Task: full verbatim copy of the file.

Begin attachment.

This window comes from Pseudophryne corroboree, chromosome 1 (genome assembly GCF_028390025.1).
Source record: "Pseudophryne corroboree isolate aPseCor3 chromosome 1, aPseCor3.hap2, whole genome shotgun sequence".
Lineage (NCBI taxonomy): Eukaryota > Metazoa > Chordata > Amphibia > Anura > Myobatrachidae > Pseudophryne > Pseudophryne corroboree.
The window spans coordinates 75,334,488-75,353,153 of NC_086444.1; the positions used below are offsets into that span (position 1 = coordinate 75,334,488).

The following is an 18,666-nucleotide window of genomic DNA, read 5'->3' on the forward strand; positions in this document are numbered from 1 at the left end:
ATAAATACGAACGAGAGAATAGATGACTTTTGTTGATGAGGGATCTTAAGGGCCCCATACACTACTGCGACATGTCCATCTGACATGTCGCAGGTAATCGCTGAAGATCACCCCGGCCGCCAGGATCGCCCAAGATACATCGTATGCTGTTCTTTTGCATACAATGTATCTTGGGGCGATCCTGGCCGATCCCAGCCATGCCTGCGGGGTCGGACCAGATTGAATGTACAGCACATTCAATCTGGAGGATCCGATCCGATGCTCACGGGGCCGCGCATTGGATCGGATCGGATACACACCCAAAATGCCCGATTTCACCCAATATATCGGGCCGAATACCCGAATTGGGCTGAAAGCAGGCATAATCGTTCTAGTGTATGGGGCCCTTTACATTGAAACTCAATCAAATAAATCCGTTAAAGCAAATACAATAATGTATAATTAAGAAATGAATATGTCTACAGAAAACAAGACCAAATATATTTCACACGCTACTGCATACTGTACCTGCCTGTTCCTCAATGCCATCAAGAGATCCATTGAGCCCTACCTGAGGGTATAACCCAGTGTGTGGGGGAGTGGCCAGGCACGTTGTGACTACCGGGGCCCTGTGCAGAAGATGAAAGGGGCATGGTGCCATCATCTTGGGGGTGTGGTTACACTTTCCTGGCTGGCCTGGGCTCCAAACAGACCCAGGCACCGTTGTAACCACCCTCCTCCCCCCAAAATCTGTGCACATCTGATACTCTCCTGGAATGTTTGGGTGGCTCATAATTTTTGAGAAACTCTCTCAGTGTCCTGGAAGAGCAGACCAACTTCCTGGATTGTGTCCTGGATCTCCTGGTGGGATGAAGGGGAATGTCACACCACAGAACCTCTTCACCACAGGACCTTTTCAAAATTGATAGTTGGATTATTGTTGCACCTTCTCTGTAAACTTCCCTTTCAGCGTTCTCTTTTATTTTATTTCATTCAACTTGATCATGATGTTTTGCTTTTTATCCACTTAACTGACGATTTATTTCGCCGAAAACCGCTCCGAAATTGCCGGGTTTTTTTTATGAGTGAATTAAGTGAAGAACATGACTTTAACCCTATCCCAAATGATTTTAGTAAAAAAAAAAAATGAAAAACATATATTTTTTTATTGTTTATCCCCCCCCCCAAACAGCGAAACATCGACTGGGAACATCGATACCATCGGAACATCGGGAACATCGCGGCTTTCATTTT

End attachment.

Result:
This window comes from Pseudophryne corroboree, chromosome 1 (genome assembly GCF_028390025.1).
Source record: "Pseudophryne corroboree isolate aPseCor3 chromosome 1, aPseCor3.hap2, whole genome shotgun sequence".
Lineage (NCBI taxonomy): Eukaryota > Metazoa > Chordata > Amphibia > Anura > Myobatrachidae > Pseudophryne > Pseudophryne corroboree.
The window spans coordinates 75,334,488-75,353,153 of NC_086444.1; the positions used below are offsets into that span (position 1 = coordinate 75,334,488).

The following is an 18,666-nucleotide window of genomic DNA, read 5'->3' on the forward strand; positions in this document are numbered from 1 at the left end:
ATAAATACGAACGAGAGAATAGATGACTTTTGTTGATGAGGGATCTTAAGGGCCCCATACACTACTGCGACATGTCCATCTGACATGTCGCAGGTAATCGCTGAAGATCACCCCGGCCGCCAGGATCGCCCAAGATACATCGTATGCTGTTCTTTTGCATACAATGTATCTTGGGGCGATCCTGGCCGATCCCAGCCATGCCTGCGGGGTCGGACCAGATTGAATGTACAGCACATTCAATCTGGAGGATCCGATCCGATGCTCACGGGGCCGCGCATTGGATCGGATCGGATACACACCCAAAATGCCCGATTTCACCCAATATATCGGGCCGAATACCCGAATTGGGCTGAAAGCAGGCATAATCGTTCTAGTGTATGGGGCCCTTTACATTGAAACTCAATCAAATAAATCCGTTAAAGCAAATACAATAATGTATAATTAAGAAATGAATATGTCTACAGAAAACAAGACCAAATATATTTCACACGCTACTGCATACTGTACCTGCCTGTTCCTCAATGCCATCAAGAGATCCATTGAGCCCTACCTGAGGGTATAACCCAGTGTGTGGGGGAGTGGCCAGGCACGTTGTGACTACCGGGGCCCTGTGCAGAAGATGAAAGGGGCATGGTGCCATCATCTTGGGGGTGTGGTTACACTTTCCTGGCTGGCCTGGGCTCCAAACAGACCCAGGCACCGTTGTAACCACCCTCCTCCCCCCAAAATCTGTGCACATCTGATACTCTCCTGGAATGTTTGGGTGGCTCATAATTTTTGAGAAACTCTCTCAGTGTCCTGGAAGAGCAGACCAACTTCCTGGATTGTGTCCTGGATCTCCTGGTGGGATGAAGGGGAATGTCACACCACAGAACCTCTTCACCACAGGACCTTTTCAAAATTGATAGTTGGATTATTGTTGCACCTTCTCTGTAAACTTCCCTTTCAGCGTTCTCTTTTATTTTATTTCATTCAACTTGATCATGATGTTTTGCTTTTTATCCACTTAACTGACGATTTATTTCGCCGAAAACCGCTCCGAAATTGCCGGGTTTTTTTTATGAGTGAATTAAGTGAAGAACATGACTTTAACCCTATCCCAAATGATTTTAGTAAAAAAAAAAAATGAAAAACATATATTTTTTTATTGTTTATCCCCCCCCCCAAACAGCGAAACATCGACTGGGAACATCGATACCATCGGAACATCGGGAACATCGCGGCTTTCATTTT